• Callback: Not to be confused with NASA’s research criteria called Structured Callback. CALLBACK is a monthly safety bulletin (available on the internet) that includes excerpts of research studies and related aviation safety information.
  • Report Intake -- Annual1999: 34,8311998: 34,3481997: 32,8751996: 32,322Full Form Processing Annual1999: 9,3181998: 8,3631997: 8,0241996: 7,920Full form is a comprehensive review of the submitted report.ASRS ReportsReporting Process InitialScreeningReview Time Critical ReportsInput DataOracleFAAAlert MessagesResponseNASA issues safetyalertsIndustryFAA/NASA AlertTeleconferenceReporter Breakdown by Category 1999 1998
  • Air Traffic Controller: 730 Air Traffic Controller: 844
  • Air Carrier: 23258 Air Carrier: 22802
  • Air Taxi: 1072 Air Taxi: 1308
  • General Aviation: 8023 General Aviation: 7866
  • Mechanics: 687 Mechanics: 436
  • Flight Attendants: 737 Flight Attendants: 662
  • Other: 324 Other: 430
  • ASRP/ASRS Today
  • Original charter to identify deficiencies and discrepancies.
  • Since 1976 over 460,00 reports filed.
  • 57% of today’s reports identify risks and hazards.
  • Continues to be the world’s largest and longest operating voluntary aviation incident reporting program.
  • Graphical User Interface (GUI).
  • ASRP outreach U.S. colleges and universities with avionics, aviation safety or other aviation related programs.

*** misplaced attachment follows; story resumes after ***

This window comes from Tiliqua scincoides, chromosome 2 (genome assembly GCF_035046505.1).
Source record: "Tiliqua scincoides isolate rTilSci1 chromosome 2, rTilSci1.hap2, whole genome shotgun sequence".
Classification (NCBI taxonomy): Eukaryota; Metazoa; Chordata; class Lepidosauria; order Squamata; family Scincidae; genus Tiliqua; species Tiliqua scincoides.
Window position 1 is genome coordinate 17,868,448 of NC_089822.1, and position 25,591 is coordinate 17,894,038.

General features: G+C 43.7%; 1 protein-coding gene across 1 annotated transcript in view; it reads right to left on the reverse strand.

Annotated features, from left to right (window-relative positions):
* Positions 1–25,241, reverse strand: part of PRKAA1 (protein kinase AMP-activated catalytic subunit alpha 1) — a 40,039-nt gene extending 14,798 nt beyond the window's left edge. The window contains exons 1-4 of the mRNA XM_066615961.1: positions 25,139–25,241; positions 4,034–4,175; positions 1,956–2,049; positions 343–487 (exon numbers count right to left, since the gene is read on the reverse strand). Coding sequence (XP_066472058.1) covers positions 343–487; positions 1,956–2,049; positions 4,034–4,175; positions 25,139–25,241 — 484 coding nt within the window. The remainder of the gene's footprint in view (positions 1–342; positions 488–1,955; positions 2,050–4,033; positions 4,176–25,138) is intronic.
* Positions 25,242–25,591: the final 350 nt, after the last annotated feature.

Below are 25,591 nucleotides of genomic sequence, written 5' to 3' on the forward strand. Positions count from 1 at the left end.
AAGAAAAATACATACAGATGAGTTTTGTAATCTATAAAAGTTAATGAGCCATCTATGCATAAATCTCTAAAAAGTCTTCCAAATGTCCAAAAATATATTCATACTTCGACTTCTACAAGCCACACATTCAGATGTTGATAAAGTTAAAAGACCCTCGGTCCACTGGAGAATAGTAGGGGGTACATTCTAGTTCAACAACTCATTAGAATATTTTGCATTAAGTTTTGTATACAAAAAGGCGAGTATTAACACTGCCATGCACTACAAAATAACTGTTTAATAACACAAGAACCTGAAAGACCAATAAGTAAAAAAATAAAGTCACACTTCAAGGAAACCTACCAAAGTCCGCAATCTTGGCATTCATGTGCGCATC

• Purpose: Greater understanding of the program and system
  • ASRS Data benefits
  • Data used to identify;
  • Possible causes of pilot and controller errors. This led, in part, to prevention strategies like;
  • Crew resource Management (CRM) AC revision to improve decision making and coordination efforts.
  • Help in the establishment of FAA/ARAC group for new autopilot airworthiness criteria.
  • Aided FAA in ATC separation criteria for avoiding wake turbulence accidents and incidents.
  • Airport ramp safety.
  • Response to Alerts
  • FAA:
  • Aids the FAA in mitigating risks, hazards, or deficiencies.
  • Aids the FAA in conducting safety risk assessments, I.e., LAHSO and Runway Inclusions.
  • ASRS data was used as pointers to the problem and used as examples to indicate possible factors involved.
  • Extends to all FAA offices: Air traffic, flight standards, aviation security, etc. ASRS cannot be the only source for statistically meaningful analysis.
  • FAAhttp://nasdac.faa.govIncludes:Weather StudyLAHSOAviation Safety Data Accessibility StudyNASAhttp://asrs.arc.nasa.govIncludes:Callback PublicationsReporting FormsImmunity ProvisionsCross-link to FAA Web Site for FAR’s, Airworthiness Directives, AIM, etcFAA / NASA Web Site